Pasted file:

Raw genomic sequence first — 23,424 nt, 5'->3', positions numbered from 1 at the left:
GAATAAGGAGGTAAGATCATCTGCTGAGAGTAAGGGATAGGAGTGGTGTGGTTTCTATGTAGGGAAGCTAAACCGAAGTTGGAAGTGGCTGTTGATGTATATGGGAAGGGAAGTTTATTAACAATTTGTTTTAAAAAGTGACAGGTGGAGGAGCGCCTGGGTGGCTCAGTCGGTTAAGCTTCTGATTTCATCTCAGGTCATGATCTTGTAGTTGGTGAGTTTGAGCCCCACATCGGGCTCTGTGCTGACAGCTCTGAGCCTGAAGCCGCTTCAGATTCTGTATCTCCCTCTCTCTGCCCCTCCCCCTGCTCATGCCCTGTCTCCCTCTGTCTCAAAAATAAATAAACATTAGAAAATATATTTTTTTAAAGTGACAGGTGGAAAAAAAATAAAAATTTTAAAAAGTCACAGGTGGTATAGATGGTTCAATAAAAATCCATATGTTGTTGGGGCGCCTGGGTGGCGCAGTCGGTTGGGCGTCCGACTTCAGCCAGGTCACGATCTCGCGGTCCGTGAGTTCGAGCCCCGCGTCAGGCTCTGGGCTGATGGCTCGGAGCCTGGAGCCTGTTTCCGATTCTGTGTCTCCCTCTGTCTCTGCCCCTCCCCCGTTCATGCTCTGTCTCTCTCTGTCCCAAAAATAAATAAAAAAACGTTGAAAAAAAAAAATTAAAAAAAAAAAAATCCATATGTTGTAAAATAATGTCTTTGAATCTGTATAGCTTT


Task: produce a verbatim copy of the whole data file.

Raw genomic sequence first — 23,424 nt, 5'->3', positions numbered from 1 at the left:
GAATAAGGAGGTAAGATCATCTGCTGAGAGTAAGGGATAGGAGTGGTGTGGTTTCTATGTAGGGAAGCTAAACCGAAGTTGGAAGTGGCTGTTGATGTATATGGGAAGGGAAGTTTATTAACAATTTGTTTTAAAAAGTGACAGGTGGAGGAGCGCCTGGGTGGCTCAGTCGGTTAAGCTTCTGATTTCATCTCAGGTCATGATCTTGTAGTTGGTGAGTTTGAGCCCCACATCGGGCTCTGTGCTGACAGCTCTGAGCCTGAAGCCGCTTCAGATTCTGTATCTCCCTCTCTCTGCCCCTCCCCCTGCTCATGCCCTGTCTCCCTCTGTCTCAAAAATAAATAAACATTAGAAAATATATTTTTTTAAAGTGACAGGTGGAAAAAAAATAAAAATTTTAAAAAGTCACAGGTGGTATAGATGGTTCAATAAAAATCCATATGTTGTTGGGGCGCCTGGGTGGCGCAGTCGGTTGGGCGTCCGACTTCAGCCAGGTCACGATCTCGCGGTCCGTGAGTTCGAGCCCCGCGTCAGGCTCTGGGCTGATGGCTCGGAGCCTGGAGCCTGTTTCCGATTCTGTGTCTCCCTCTGTCTCTGCCCCTCCCCCGTTCATGCTCTGTCTCTCTCTGTCCCAAAAATAAATAAAAAAACGTTGAAAAAAAAAAATTAAAAAAAAAAAAATCCATATGTTGTAAAATAATGTCTTTGAATCTGTATAGCTTT